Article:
Broadcom’s potential bid to buy VMware, which would be one of the largest deals of 2022, could raise a number of questions. The biggest one: Will the Biden administration, which has vowed to fight corporate concentration, allow such a deal to go forward?
The country’s top deal cops, the Federal Trade Commission head Lina Khan and the Justice Department’s Jonathan Kanter, have been pushing for the government to have more authority to block corporate deals. But criticism is mounting that antitrust efforts have gone too far, the DealBook newsletter reports. This week, Lawrence H. Summers, a Harvard University professor and former top adviser in the Obama administration, tweeted that a new era of “populist antitrust policy” could lead to an economy that was “more inflationary and less resilient.”
In the past, a deal like Broadcom’s potential acquisition of VMware would not have been an issue. The two companies are not direct competitors. Instead, the acquisition in deal terms is closer to what is often called a vertical integration — when one company buys another in a related industry. Horizontal deals, where the two companies are direct rivals, have traditionally been the ones that the government has policed, fearing that fewer competitors in one market would lead to higher prices.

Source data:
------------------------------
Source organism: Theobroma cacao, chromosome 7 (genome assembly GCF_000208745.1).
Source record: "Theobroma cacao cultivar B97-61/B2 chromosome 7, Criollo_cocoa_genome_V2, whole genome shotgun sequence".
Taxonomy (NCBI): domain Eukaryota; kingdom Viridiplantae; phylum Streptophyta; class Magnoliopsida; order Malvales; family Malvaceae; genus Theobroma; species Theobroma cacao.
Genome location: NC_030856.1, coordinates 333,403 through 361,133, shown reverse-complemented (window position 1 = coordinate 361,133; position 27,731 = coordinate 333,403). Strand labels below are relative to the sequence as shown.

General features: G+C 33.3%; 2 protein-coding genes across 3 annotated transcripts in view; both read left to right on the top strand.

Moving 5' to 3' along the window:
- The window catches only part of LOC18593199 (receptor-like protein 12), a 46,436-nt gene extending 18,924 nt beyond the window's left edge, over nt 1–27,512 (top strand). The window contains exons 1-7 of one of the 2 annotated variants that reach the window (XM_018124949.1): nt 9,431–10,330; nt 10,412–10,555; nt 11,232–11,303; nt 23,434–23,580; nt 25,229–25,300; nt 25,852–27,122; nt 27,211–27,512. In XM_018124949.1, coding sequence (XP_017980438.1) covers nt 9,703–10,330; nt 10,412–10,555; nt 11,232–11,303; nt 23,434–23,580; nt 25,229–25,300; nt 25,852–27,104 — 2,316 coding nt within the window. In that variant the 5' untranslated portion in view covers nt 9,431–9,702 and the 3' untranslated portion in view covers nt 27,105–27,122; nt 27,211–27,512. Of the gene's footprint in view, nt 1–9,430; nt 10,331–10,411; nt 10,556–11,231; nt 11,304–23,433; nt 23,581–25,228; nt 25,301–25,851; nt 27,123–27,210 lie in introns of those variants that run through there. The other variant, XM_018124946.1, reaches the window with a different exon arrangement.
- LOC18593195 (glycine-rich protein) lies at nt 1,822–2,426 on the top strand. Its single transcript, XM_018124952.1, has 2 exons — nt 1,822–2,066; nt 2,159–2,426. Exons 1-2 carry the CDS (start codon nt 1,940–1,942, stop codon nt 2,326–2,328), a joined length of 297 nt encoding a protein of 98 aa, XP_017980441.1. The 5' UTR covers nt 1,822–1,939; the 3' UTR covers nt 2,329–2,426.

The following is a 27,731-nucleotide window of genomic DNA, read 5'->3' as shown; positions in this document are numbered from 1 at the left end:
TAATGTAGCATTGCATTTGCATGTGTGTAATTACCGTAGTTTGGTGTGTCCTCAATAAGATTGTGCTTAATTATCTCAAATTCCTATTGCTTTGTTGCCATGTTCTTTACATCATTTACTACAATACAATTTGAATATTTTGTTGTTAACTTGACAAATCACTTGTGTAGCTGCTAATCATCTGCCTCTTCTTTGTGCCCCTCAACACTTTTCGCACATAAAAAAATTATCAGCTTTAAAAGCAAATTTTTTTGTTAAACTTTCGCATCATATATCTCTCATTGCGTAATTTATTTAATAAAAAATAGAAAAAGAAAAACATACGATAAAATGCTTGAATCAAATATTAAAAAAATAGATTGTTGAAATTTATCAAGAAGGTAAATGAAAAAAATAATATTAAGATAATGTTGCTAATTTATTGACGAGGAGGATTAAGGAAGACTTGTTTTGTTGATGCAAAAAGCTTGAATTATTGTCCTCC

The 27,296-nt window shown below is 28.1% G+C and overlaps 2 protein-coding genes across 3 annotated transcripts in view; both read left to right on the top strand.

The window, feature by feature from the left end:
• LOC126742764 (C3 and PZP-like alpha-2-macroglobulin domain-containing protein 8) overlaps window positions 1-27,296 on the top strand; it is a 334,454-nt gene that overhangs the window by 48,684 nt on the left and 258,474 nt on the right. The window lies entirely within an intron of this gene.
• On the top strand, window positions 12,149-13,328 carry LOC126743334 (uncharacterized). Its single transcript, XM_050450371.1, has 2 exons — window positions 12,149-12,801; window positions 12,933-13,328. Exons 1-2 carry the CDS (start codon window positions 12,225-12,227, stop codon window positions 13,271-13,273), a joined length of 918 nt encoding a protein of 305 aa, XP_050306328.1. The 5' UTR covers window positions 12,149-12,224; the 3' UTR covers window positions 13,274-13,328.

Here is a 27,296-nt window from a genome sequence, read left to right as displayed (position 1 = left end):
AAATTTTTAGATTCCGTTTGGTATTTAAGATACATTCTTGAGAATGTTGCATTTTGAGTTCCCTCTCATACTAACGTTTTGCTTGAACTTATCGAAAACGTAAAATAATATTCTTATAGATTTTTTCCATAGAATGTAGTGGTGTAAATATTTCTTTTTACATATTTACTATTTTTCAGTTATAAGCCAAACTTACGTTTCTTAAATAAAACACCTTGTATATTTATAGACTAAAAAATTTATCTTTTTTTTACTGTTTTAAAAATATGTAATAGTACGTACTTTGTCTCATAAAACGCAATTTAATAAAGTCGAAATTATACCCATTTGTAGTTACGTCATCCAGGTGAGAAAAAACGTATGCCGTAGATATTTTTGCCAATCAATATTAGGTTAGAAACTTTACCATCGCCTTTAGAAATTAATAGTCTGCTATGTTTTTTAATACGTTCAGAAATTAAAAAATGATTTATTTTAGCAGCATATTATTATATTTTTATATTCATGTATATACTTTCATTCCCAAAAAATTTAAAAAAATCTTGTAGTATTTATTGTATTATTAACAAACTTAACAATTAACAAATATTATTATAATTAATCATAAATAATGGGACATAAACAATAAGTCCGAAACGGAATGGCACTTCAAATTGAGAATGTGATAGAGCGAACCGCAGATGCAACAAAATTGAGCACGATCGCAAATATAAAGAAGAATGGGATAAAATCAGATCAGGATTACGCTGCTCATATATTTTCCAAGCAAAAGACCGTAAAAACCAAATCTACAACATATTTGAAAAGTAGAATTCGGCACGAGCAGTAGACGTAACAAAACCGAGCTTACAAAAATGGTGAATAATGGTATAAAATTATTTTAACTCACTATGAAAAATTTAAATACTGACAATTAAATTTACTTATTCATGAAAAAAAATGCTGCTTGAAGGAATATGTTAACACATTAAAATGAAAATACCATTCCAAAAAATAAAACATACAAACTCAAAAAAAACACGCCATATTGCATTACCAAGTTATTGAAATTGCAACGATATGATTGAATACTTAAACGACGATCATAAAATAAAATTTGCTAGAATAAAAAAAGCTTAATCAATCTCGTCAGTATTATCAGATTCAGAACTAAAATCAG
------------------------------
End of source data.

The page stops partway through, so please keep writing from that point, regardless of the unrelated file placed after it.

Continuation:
Government officials are signaling that vertical and other deals are problematic as well. “By myopically treating transactions as vertical or horizontal, we may miss important details that a broader perspective can provide,” the F.T.C. commissioner Rebecca Slaughter said last year. In addition, the Senate majority leader Chuck Schumer is reportedly pushing for a vote by early summer on legislation that he and others argue will address the way Big Tech has exploited gaps in antitrust regulations to eliminate competition.
Mr. Summers argued the Biden administration is dangerously headed back to failed policies of the past. He tweeted that the administration’s policy statements “better reflect legal doctrines of the 1960s than economic understandings of the last two decades.” Mr. Summers said attacking deals just because they were big ignored the benefits that could come from larger, more efficient companies. What’s more, he said, using antitrust regulation to limit layoffs ends up embedding higher costs into the system.
“There are real risks,” Mr. Summers tweeted. “Policies that attack bigness can easily be inflationary if they prevent the exploitation of economies of scale or limit superstar firms.”